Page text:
and therefore

4) we most likely live in a simulated universe.

Is there any argument you would put against that hypothesis? It sounds pretty solid to me and makes a lot of sense, though it's such a bold claim that I think there's also a good chance it's wrong.


This line of reasoning as a reductio ad absurdem. First of all, under what conditions are simulated universes possible? It seems only when man creates them. Every 'simulated universe' that has been possible or even fathomed has been created by man within the confines of the real universe. Every simulated universe needs a real universe to simulate. Without the real universe, there could be no simulated universes to base them on.



posted on Oct, 29 2012 @ 01:20 PM
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Originally posted by TheSubversiveOne
Without the real universe, there could be no simulated universes to base them on.


Tell me how you come to this conclusion. And what exactly is a "real universe"? Of course we consider ours real, but what would make a simulated replica not real -- at the very least to its sentient inhabitants.



posted on Oct, 29 2012 @ 01:30 PM
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edit on 29-10-2012 by ImaFungi because: (no reason given)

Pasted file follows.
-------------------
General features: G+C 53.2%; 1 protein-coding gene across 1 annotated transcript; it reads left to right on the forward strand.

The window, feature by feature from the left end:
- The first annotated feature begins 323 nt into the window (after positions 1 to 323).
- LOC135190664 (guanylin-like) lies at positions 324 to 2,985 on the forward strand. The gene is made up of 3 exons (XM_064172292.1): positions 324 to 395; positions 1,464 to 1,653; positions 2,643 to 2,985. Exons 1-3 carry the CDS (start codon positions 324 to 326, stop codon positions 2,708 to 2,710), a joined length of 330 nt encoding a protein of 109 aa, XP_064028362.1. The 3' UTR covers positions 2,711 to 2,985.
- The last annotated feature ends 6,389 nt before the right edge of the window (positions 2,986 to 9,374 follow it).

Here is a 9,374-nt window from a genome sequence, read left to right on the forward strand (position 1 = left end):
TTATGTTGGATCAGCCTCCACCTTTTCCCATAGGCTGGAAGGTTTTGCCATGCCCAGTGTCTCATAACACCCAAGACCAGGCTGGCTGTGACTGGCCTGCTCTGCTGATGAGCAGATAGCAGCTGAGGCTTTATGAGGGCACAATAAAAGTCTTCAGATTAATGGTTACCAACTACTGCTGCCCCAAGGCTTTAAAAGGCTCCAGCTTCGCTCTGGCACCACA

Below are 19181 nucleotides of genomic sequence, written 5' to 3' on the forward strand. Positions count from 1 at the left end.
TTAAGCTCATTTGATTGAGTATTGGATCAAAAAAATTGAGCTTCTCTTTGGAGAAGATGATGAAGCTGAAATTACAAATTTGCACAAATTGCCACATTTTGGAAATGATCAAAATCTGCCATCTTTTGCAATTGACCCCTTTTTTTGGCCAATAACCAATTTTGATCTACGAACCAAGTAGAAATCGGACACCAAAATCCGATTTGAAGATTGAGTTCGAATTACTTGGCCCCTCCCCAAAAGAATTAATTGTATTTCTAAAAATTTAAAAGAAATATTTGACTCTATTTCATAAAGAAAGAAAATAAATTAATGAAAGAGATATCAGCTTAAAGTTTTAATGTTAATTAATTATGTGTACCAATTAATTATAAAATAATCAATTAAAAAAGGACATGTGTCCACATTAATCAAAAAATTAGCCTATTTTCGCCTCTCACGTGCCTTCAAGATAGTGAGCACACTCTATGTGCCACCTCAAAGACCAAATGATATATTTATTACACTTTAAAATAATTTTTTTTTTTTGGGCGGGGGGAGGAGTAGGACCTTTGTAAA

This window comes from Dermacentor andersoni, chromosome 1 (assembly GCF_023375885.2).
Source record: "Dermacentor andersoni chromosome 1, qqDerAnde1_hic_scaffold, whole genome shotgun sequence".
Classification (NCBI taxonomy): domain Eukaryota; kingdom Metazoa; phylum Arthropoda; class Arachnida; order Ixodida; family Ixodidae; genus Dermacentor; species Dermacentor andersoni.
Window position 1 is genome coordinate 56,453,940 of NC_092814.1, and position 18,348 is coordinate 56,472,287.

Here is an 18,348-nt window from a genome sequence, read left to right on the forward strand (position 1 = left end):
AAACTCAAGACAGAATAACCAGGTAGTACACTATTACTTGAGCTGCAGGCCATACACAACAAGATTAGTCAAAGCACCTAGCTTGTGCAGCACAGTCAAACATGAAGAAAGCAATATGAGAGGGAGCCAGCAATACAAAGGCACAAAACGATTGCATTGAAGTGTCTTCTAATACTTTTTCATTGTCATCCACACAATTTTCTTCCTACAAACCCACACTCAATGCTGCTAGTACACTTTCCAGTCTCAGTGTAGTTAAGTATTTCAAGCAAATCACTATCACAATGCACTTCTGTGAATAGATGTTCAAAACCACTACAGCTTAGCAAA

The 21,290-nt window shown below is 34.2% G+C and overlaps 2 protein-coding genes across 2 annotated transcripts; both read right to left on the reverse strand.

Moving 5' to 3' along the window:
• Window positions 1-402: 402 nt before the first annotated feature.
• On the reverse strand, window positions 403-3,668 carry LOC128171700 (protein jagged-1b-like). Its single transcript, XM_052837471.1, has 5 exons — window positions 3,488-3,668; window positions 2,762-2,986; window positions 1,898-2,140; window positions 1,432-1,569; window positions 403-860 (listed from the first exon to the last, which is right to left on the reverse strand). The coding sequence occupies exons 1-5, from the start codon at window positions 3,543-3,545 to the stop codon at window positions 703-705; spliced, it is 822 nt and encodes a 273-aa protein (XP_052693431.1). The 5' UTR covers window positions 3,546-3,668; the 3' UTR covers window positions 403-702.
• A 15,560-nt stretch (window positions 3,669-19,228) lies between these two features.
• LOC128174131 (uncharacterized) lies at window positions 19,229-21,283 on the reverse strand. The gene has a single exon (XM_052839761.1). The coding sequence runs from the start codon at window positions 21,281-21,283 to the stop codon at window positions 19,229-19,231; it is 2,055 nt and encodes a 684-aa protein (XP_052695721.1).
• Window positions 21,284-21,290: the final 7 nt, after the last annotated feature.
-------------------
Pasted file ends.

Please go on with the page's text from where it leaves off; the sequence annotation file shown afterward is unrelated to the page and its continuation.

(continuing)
posted on Oct, 29 2012 @ 01:49 PM
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Originally posted by Raelsatu

Originally posted by TheSubversiveOne
Without the real universe, there could be no simulated universes to base them on.


Tell me how you come to this conclusion. And what exactly is a "real universe"? Of course we consider ours real, but what would make a simulated replica not real -- at the very least to its sentient inhabitants.


Any simulation ever conceived is modelled, at least partially, after reality. If it isn't, it cannot be called a simulation. The word simulation, the idea of a simulation, and all creations of simulations have been done so by man on a planet called earth. How can one fathom the idea of a simulation outside of its context? It cannot be done.

A simulation of the universe existing and persisting from somehow outside of the universe is a paradox.